Faf recollects each detail of Sunday rescue

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Batsman Faf du Plessis has detailed the various stages of Sunday's lengthy vigil, which saw South Africa force a draw on day five of the first Test against India at the Wanderers in Johannesburg.

Batsman Faf du Plessis has detailed the various stages of Sunday's lengthy vigil, which saw South Africa force a draw on day five of the first Test against India at the Wanderers in Johannesburg.

Du Plessis and AB de Villiers scored superb tons as the hosts came within a veritable whisker of reaching a mammoth 458-run target.

De Villiers and du Plessis' departures in reasonably quick succession and the left-handed JP Duminy's early fall, however, left all-rounder Vernon Philander and tail-ender Dale Steyn to assume a largely defensive approach.

The hosts ended on 450 for seven, a mere eight runs shy of achieving the highest successful fourth-innings run chase in the history of Test match cricket.

"The first challenge was to get to the new ball. Myself and AB wanted to get through that, so I was really pleased with the way we did that," said du Plessis.

"I started to think about the win when myself and AB started getting some momentum and were scoring four runs an over quite regularly. Our plan was to bat until the last 10 overs. From there, we'd try and get anything.

"Then I just wanted to bat the innings through. When JP got out, I knew I had to stay in because if I got out, we would be in trouble. Vernon came in and made it closer.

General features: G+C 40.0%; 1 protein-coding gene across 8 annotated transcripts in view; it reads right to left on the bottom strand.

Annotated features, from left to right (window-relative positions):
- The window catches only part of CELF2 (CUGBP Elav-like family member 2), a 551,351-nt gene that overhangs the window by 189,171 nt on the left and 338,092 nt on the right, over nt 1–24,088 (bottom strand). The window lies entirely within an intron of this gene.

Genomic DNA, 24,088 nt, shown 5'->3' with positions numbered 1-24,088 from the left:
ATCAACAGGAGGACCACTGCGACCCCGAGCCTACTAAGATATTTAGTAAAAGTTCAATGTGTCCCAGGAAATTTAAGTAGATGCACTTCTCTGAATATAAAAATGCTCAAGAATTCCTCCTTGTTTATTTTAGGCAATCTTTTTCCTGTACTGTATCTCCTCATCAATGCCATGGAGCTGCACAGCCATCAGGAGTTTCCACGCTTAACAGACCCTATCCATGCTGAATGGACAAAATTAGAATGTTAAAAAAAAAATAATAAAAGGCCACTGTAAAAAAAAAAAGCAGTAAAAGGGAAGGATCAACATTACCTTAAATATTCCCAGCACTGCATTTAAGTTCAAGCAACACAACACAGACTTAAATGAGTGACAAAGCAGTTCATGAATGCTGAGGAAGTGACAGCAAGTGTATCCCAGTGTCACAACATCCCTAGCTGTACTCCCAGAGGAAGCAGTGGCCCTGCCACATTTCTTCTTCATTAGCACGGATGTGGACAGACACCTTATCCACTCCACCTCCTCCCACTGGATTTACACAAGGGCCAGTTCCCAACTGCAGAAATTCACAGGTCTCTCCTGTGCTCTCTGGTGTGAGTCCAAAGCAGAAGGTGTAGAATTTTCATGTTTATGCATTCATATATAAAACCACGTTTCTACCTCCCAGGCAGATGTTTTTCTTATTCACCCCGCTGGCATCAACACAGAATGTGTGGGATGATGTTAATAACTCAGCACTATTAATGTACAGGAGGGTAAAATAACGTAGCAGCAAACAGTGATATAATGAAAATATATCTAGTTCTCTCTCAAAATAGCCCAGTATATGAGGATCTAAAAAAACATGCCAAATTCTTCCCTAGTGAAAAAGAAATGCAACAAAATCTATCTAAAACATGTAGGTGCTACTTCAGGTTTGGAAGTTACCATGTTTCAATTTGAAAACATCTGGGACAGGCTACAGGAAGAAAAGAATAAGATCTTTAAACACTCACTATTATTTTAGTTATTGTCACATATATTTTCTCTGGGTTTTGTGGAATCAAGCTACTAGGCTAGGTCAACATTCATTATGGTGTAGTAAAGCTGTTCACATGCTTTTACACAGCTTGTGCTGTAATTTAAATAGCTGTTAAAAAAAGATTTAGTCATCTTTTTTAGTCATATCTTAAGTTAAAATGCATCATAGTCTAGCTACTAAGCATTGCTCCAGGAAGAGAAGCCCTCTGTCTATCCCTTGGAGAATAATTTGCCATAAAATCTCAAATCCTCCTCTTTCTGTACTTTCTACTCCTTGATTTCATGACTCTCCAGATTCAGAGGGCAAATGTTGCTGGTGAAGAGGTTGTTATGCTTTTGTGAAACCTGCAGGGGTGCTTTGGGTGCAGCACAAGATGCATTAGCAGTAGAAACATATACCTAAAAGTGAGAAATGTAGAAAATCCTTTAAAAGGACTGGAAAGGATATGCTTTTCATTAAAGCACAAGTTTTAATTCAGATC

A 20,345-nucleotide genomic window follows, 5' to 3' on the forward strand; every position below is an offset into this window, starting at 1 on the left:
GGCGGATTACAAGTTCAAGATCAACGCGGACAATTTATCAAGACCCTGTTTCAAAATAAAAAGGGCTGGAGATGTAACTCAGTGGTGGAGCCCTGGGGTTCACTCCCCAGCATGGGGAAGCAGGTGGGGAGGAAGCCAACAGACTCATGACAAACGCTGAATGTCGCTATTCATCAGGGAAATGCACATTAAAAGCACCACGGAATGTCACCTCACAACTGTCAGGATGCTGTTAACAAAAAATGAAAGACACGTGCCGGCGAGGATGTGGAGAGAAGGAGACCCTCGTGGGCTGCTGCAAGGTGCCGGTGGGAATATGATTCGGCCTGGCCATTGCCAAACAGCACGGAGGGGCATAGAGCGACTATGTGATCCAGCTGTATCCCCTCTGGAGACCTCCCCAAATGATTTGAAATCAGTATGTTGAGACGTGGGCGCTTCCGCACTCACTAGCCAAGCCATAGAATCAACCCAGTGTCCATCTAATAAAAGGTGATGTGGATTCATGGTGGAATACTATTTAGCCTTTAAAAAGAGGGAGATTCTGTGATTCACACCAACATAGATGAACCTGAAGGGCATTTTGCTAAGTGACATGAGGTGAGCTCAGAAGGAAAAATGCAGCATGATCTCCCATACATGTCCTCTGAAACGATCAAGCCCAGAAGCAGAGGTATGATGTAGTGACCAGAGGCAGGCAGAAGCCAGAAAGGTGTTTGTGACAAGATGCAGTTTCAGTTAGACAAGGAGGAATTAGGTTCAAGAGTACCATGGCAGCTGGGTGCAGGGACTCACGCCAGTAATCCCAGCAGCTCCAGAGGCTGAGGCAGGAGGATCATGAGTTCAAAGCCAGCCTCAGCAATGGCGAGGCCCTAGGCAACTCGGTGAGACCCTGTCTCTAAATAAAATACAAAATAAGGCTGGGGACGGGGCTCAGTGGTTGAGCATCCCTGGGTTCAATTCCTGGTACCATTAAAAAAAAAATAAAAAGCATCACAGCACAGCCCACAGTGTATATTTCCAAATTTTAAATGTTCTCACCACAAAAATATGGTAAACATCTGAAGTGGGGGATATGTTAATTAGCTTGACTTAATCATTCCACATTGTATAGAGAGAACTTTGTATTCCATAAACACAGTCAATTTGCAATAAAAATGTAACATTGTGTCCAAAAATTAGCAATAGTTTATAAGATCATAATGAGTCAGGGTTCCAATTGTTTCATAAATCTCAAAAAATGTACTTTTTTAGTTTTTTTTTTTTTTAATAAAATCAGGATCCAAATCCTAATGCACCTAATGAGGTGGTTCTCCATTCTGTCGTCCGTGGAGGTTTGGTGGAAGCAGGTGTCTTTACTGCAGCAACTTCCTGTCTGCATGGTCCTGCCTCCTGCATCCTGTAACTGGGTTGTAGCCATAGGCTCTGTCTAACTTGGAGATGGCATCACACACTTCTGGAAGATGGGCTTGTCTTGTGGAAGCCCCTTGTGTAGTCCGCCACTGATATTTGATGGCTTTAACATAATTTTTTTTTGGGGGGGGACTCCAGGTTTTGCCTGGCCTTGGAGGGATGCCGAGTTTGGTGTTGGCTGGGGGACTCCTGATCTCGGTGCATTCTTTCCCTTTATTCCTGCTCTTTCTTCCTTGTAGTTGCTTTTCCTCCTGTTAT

"I just wanted to stay there. Until the last five overs, I just wanted to be there. I was very defensive, very tight. Then I wanted to join the party."

The right-handed du Plessis, after a fighting 134, which spanned all of 395 minutes and 309 deliveries, eventually succumbed to a run-out at the non-striker's end. Mid-off fielder Ajinkya Rahane struck with a direct-hit.

"In hindsight, I should have hit that ball over his head for four. When you get out, your concentration levels just go out. I just went back to the changeroom and lay on my back and stared at the television," he added.

"But I'm very satisfied that we pulled it through. A lot of people wrote us off. I was really happy with the way I played, constructed my innings and left the ball. I was very good until I got a 100. A lot of emotion comes through your body then."

The Proteas, meanwhile, are waiting on the fitness of fast bowler Morne Morkel. The lanky right-armer twisted an ankle while fielding – and did not bowl for the bulk of the second innings. He remains in doubt for the second and final Test, which will get underway at Kingsmead on Thursday. The Durban-based Kyle Abbott has been called up as cover.

"The diagnosis Brendon Jackson, the physiotherapist, has given is that he is 20 percent ready for Durban, which Morne believes is 80 percent. At the best of times, he struggles to control those legs. We missed him in our second innings. Let us hold thumbs, but I don't think the prognosis is great," concluded captain Graeme Smith.

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